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Don’t Forget Safety Testing and the Value of Risk Management!

Don’t Forget Safety Testing and the Value of Risk Management!

Establish the Safety of Your Medical Device with IEC 60601 Compliance In our experience, the most frequently forgotten aspect of medical device development and commercialization from emerging companies is establishing a safety profile of a product. While clinical data or clinical trials may be necessary for establishing safety for some products, many Class II devices that follow a 510(k) clearance pathway require minimal, if any, clinical data to support safety claims. Once the need for clinical data is either planned for or eliminated, establishing the safety of a medical device through additional testing tends to be less of a priority. Depending on the technology incorporated into your medical device, applicable safety standards need to be identified during the design stages of the product. The most widely accepted benchmark for establishing safety for electrical medical devices is a standard called IEC60601-1, where compliance has become an acceptable means for satisfying electrical safety requirements for the commercialization of electrical medical devices in the European Union. 60601-1 has undergone revision recently. The third edition is enforced now in the EU and the second Edition is currently applicable in the U.S. The FDA will require the use of the third Edition of the standard for new devices as of June 30, 2013. In this new edition of the standard, there is strong emphasis on risk assessment, ISO 14971 and, in the U.S, a focus on device usability as an important factor contributing to the safety of the device. Product testing to 60601-1 is a very technical exercise that involves laboratory testing against the standard by a test house, such as Underwriters Laboratories. If...
How to Structure a New Medical Device Business

How to Structure a New Medical Device Business

There’s More to Being a Medical Device Business than IP and R&D An emerging medical device business tends to focus their energy on product development and R&D. This is understandable because medical device founders are often first experienced innovators. As innovators, there’s a natural affinity to maintain a continued focus on product development and maturation. Having a clear IP position and strategy is an important factor for attracting capital, which could further emphasize the importance of R&D, product development and market analysis. Nevertheless, being and growing as a viable medical device business catering to the U.S. market requires much more than R&D, positioning your IP and measuring how big your market is. It involves developing an operational framework that structures your organization as a medical device company (Figure 1) and enables the commercialization of your product. Some Medical Device Business Requirements: Regulatory Affairs Risk Assessment and Risk Management found in FDA Guidances and ISO 14971 Compliance to IEC 62304 to manage software risks Quality Management Design Controls that are included in FDA 21 CFR Part 820 QMS requirements you might find in Part 820 and ISO 13485 FDA 21 CFR Part 11, if your device incorporates software Safety Complying with IEC 60601-1 3rd Edition and its collateral standards Clinical data or a clinical trial When wrestling with regulatory, quality and safety issues, executives fresh to the medical device industry often take uncertain or delayed steps as they navigate the path to becoming a medical device company. The biggest mistakes we see emerging medical device business executives make include delaying the development of their regulatory strategy and their quality system, which...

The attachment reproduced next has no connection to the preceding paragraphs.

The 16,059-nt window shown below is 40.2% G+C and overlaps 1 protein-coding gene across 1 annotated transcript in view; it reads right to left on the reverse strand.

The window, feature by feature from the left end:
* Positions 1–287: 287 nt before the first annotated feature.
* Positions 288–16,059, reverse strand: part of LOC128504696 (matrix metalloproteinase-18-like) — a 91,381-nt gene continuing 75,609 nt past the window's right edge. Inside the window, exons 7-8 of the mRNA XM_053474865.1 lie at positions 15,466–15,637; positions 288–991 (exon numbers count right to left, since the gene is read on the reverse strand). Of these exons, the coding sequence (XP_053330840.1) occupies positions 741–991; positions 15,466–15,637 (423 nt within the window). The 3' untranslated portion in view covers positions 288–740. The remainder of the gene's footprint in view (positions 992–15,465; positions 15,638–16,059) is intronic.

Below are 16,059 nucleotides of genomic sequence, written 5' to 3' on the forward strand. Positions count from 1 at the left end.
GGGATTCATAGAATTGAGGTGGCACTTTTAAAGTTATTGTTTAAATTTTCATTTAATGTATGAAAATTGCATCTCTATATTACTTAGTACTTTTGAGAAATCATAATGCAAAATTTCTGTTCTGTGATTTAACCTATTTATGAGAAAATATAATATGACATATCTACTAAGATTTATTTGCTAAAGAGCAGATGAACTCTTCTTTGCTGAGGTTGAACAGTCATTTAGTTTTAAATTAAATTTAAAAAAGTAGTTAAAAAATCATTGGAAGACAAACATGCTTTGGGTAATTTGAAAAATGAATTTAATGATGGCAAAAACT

Understand how the FDA uses the IEC 62304

Understand how the FDA uses the IEC 62304

IEC 62304 Safety Requirements FDA medical device recalls are on the rise. An increasingly active FDA, coupled with the rise in software components for medical devices is adding up to new challenges for manufacturers. Given this reality, it’s important to understand how the FDA uses the IEC 62304, an international standard developed that, among other things, says product testing by itself is not enough to prove software is safe for patients using the medical device. The standard provides a common framework for medical device manufacturers to develop software. Conformance with this standard provides evidence that there is a software development process in place that fulfills the requirements of the Medical Device Directive. Because it has been harmonized with the Medical Device Directive in the EU and recognized as a Consensus Standard by the FDA in the US, IEC 62304 can be used as a benchmark to comply with regulatory requirements in both markets. To date, this standard has been recognized in most countries that use compliance standards to fulfill regulatory requirements. Complying with 62304 enhances the reliability of your device’s software by requiring attention to detail in design, testing and verification, ultimately improving the overall safety of the medical device. Is IEC60601-1 Required, Too? Here’s the $64,000, or usually much higher, question: Does your device have to meet IEC 60601-1 requirements? The EU has been using IEC 62304 since 2008, but it has gained even more traction with its incorporation into the third edition of IEC 60601-1’s Amendment 1. The inclusion of Amendment 1 shifted the standard from a recommendation to a requirement if your device utilizes software. For those...